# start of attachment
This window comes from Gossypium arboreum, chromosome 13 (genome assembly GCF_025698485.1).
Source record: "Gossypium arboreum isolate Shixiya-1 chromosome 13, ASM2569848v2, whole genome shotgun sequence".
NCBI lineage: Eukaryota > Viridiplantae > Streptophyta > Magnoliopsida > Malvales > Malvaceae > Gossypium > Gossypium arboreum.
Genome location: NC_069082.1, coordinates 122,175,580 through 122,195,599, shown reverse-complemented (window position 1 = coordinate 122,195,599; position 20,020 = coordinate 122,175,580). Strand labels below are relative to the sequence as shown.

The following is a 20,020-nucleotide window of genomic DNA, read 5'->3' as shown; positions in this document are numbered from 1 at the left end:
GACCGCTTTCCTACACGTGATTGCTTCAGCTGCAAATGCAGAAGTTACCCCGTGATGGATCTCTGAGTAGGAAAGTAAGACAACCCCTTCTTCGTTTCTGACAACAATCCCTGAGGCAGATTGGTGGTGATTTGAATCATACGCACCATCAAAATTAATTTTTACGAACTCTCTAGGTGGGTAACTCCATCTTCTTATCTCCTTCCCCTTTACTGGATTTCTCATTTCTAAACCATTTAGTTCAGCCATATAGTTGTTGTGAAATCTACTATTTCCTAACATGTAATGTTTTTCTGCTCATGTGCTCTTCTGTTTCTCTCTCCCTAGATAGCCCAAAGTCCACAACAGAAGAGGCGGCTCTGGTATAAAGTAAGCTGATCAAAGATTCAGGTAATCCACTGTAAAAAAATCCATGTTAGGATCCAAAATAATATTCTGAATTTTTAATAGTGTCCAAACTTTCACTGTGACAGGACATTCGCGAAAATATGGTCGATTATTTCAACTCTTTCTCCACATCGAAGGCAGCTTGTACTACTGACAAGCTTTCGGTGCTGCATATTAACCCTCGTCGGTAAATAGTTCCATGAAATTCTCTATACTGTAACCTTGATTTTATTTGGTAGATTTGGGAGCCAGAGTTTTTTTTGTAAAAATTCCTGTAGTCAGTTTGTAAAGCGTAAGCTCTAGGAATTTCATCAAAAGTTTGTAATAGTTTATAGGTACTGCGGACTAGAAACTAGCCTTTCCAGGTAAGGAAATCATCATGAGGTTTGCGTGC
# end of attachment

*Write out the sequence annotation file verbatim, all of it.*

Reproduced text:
This window comes from Gossypium arboreum, chromosome 13 (genome assembly GCF_025698485.1).
Source record: "Gossypium arboreum isolate Shixiya-1 chromosome 13, ASM2569848v2, whole genome shotgun sequence".
NCBI lineage: Eukaryota > Viridiplantae > Streptophyta > Magnoliopsida > Malvales > Malvaceae > Gossypium > Gossypium arboreum.
Genome location: NC_069082.1, coordinates 122,175,580 through 122,195,599, shown reverse-complemented (window position 1 = coordinate 122,195,599; position 20,020 = coordinate 122,175,580). Strand labels below are relative to the sequence as shown.

The following is a 20,020-nucleotide window of genomic DNA, read 5'->3' as shown; positions in this document are numbered from 1 at the left end:
GACCGCTTTCCTACACGTGATTGCTTCAGCTGCAAATGCAGAAGTTACCCCGTGATGGATCTCTGAGTAGGAAAGTAAGACAACCCCTTCTTCGTTTCTGACAACAATCCCTGAGGCAGATTGGTGGTGATTTGAATCATACGCACCATCAAAATTAATTTTTACGAACTCTCTAGGTGGGTAACTCCATCTTCTTATCTCCTTCCCCTTTACTGGATTTCTCATTTCTAAACCATTTAGTTCAGCCATATAGTTGTTGTGAAATCTACTATTTCCTAACATGTAATGTTTTTCTGCTCATGTGCTCTTCTGTTTCTCTCTCCCTAGATAGCCCAAAGTCCACAACAGAAGAGGCGGCTCTGGTATAAAGTAAGCTGATCAAAGATTCAGGTAATCCACTGTAAAAAAATCCATGTTAGGATCCAAAATAATATTCTGAATTTTTAATAGTGTCCAAACTTTCACTGTGACAGGACATTCGCGAAAATATGGTCGATTATTTCAACTCTTTCTCCACATCGAAGGCAGCTTGTACTACTGACAAGCTTTCGGTGCTGCATATTAACCCTCGTCGGTAAATAGTTCCATGAAATTCTCTATACTGTAACCTTGATTTTATTTGGTAGATTTGGGAGCCAGAGTTTTTTTTGTAAAAATTCCTGTAGTCAGTTTGTAAAGCGTAAGCTCTAGGAATTTCATCAAAAGTTTGTAATAGTTTATAGGTACTGCGGACTAGAAACTAGCCTTTCCAGGTAAGGAAATCATCATGAGGTTTGCGTGC